And, I know – his wife and child died, so he’s grim and stuff, but there are ways to convey this grief without dull acting. It’s hard to explain, but it’s like a writer writing a boring scene in a novel to portray boredom. Not a necessarily bad move, depending on the circumstances, but a lazy one, when there are engaging ways to portray boredom, to hold the reader’s attention. Anyway, Bloom’s acting is the most noticeable negative aspect of Kingdom of Heaven, and the only reason we care for him is because he’s young and pretty. That’s pretty much it. If they had cast for Balian, among British actors, say, a young Charlie Cox (whose charming performance in Stardust came just two years later), or even Michael Fassbender (in fighting shape for 2006’s 300, to boot), their abilities would’ve given Balian much-needed soul. However, they weren’t big names at the time, and Bloom was just coming off his The Lord of the Rings and Pirates fame-boost, despite an obvious lack of talent. Oh, well.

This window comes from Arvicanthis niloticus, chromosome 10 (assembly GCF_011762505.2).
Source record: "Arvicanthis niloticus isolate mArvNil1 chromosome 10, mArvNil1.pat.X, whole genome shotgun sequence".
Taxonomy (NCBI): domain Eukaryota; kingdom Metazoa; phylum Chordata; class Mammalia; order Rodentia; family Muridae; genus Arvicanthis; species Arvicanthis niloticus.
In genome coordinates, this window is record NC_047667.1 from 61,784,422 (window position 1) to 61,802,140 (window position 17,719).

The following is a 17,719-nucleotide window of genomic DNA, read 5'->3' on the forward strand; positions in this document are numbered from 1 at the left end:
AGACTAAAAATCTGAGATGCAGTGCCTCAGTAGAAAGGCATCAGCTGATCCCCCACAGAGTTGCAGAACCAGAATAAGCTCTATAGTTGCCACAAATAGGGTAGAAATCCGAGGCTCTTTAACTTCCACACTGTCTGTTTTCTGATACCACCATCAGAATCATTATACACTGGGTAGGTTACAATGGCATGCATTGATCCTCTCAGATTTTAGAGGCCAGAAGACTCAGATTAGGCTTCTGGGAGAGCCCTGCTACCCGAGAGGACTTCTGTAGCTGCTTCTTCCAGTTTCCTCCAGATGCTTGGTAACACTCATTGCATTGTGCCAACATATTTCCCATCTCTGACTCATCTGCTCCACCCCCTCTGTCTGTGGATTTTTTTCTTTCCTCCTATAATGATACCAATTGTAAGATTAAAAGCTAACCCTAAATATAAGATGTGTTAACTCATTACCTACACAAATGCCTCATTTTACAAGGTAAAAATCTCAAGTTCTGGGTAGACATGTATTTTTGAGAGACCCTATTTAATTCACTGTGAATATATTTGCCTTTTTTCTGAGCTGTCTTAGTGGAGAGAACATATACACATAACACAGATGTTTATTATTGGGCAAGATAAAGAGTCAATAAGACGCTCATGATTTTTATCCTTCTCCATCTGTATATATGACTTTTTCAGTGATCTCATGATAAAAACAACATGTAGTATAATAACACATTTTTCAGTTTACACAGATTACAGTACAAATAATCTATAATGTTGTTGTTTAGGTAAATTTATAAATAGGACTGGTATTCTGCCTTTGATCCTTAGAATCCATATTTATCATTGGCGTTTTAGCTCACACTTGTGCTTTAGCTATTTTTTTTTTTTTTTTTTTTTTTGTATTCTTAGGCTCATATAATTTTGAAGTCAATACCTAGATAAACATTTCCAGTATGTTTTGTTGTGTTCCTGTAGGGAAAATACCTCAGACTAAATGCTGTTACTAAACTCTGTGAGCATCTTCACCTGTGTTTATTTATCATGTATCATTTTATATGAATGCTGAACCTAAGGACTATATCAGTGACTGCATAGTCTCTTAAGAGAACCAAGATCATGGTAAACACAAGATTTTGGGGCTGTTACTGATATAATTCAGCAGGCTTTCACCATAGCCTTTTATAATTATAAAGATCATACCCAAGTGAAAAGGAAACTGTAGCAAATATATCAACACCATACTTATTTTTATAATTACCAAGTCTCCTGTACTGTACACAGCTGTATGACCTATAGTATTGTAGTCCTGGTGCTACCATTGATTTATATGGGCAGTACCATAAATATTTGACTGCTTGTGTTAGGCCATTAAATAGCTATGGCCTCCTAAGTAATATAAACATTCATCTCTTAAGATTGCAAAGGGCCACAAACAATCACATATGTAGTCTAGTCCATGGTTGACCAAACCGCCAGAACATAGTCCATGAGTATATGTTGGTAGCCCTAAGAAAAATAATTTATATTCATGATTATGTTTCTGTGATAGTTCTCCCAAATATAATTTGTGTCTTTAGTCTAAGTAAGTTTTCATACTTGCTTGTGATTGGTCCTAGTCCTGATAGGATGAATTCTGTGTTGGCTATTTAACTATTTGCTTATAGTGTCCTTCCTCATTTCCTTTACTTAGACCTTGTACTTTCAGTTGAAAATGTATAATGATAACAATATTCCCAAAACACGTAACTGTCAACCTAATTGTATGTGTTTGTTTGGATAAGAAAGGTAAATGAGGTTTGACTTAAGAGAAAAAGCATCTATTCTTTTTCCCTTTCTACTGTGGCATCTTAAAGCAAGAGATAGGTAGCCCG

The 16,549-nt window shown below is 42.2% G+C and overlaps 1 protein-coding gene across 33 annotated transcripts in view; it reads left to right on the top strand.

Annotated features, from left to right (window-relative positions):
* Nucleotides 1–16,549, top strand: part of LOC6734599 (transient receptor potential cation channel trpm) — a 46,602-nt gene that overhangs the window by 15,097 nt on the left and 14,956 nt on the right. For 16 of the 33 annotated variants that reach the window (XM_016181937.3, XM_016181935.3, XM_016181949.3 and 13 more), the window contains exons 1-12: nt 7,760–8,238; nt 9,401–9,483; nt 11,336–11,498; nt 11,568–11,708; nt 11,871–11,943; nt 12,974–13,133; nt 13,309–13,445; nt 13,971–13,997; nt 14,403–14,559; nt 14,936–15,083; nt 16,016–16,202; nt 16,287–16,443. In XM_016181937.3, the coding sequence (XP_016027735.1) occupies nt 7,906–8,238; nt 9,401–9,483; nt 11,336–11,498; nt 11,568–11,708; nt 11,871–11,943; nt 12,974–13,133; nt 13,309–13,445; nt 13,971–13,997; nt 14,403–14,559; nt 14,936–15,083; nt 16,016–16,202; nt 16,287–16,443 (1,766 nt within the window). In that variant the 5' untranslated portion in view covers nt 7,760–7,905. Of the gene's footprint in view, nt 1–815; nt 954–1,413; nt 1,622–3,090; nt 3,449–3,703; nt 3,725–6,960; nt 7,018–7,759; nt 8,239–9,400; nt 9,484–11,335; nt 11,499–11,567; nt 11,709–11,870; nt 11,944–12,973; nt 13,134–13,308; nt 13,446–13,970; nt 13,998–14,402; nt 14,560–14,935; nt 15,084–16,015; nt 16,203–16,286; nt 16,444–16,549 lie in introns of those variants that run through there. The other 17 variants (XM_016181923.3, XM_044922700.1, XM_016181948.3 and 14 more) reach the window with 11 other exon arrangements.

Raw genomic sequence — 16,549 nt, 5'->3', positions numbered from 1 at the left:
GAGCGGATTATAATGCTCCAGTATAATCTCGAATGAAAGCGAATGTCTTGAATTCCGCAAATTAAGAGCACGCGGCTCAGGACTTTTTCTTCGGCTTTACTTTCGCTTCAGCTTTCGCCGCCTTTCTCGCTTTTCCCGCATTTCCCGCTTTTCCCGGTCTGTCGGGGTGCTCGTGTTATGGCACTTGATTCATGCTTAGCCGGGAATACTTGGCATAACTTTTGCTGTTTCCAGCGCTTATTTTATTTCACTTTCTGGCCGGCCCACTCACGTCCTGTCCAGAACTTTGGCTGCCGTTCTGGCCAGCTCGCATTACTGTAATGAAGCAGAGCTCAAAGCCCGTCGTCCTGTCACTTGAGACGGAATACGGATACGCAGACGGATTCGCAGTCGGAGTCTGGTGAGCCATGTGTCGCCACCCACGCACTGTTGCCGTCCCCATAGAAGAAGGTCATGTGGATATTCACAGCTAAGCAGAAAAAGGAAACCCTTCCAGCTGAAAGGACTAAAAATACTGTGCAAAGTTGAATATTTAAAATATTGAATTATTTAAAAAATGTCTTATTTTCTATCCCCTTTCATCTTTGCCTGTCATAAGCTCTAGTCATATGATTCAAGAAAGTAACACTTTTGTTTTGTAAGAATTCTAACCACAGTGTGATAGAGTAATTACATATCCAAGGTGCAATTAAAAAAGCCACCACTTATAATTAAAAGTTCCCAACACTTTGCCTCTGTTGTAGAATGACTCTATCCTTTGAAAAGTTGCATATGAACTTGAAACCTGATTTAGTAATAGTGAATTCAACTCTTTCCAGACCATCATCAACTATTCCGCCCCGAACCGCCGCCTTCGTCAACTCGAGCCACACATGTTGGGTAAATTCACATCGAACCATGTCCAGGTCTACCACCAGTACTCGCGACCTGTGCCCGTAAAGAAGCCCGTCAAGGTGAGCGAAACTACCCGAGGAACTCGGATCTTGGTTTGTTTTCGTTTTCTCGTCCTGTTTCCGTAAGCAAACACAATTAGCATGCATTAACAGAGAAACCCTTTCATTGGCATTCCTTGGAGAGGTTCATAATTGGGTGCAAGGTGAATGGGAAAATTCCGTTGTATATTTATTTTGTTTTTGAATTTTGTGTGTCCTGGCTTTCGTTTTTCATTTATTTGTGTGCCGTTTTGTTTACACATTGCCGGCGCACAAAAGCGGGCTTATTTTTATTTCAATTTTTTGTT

Ridley Scott, director of "Kingdom of Heaven", in a Berlin hotel roomYet, even if Bloom’s acting is subpar, it is really the screenplay (by a disappointing William Monahan) that rips Ridley Scott’s film down from potential quality into the realm of so-so. It’s just so typical, and hews too close to the Politically Correct-line to stand on its own terms. Considering the time it was made, its views are all too apparent, and rushes to make the “Look, Muslims aren’t all that bad!” caveats awkwardly and inappropriately. The linked video a few paragraphs back makes the point that the scenes in Europe are shot with gloomy cinematography, and disease and corruption are everywhere, while the Middle East is a sunny, exotic realm of opportunity where men experience spiritual awakenings, and fairness rules – or, that would be true had those darn greedy Christian noblemen not ruin everything with their Western worldviews! History, as proven, was far more complicated, and the Crusades may have been spurred by religious zealotry, but the goings-on of the following conflicts were not as simplified as Scott and Monahan would have it to make the modern parallels with United States interference in the Middle East. The romance is unnecessary (as well as incorrect, historically) and stilted (as explained in the Bloom portion), and so Kingdom of Heaven just ticks off too many boxes in the This is Your Average Swords-and-Sandals Epic category. The beats, the war scenes, exhilarating as they can be. The bloat of it all, especially concerning background characters who serve little purpose in the main narrative. There’s just so many pointless scenes in a 3-hour-long film – that I find more to recommend in the extended version than in the shorter theatrical cut is baffling, but such was the editing process. Balian is even less relatable in that cut, believe it or not. Our main character wandering around the desert in a delusory state adds little to the tale, and the courtly intrigue is not intriguing enough to make us care, since the machinations are so obvious by stereotypically evil characters. The end speech is trite, and the very end, while doing a good job of displaying the persistence of these silly, violent affairs in the name of this or that cause, serves its purpose but rings cheaply. The score, I might add, is generally effective, but a bit too manipulative.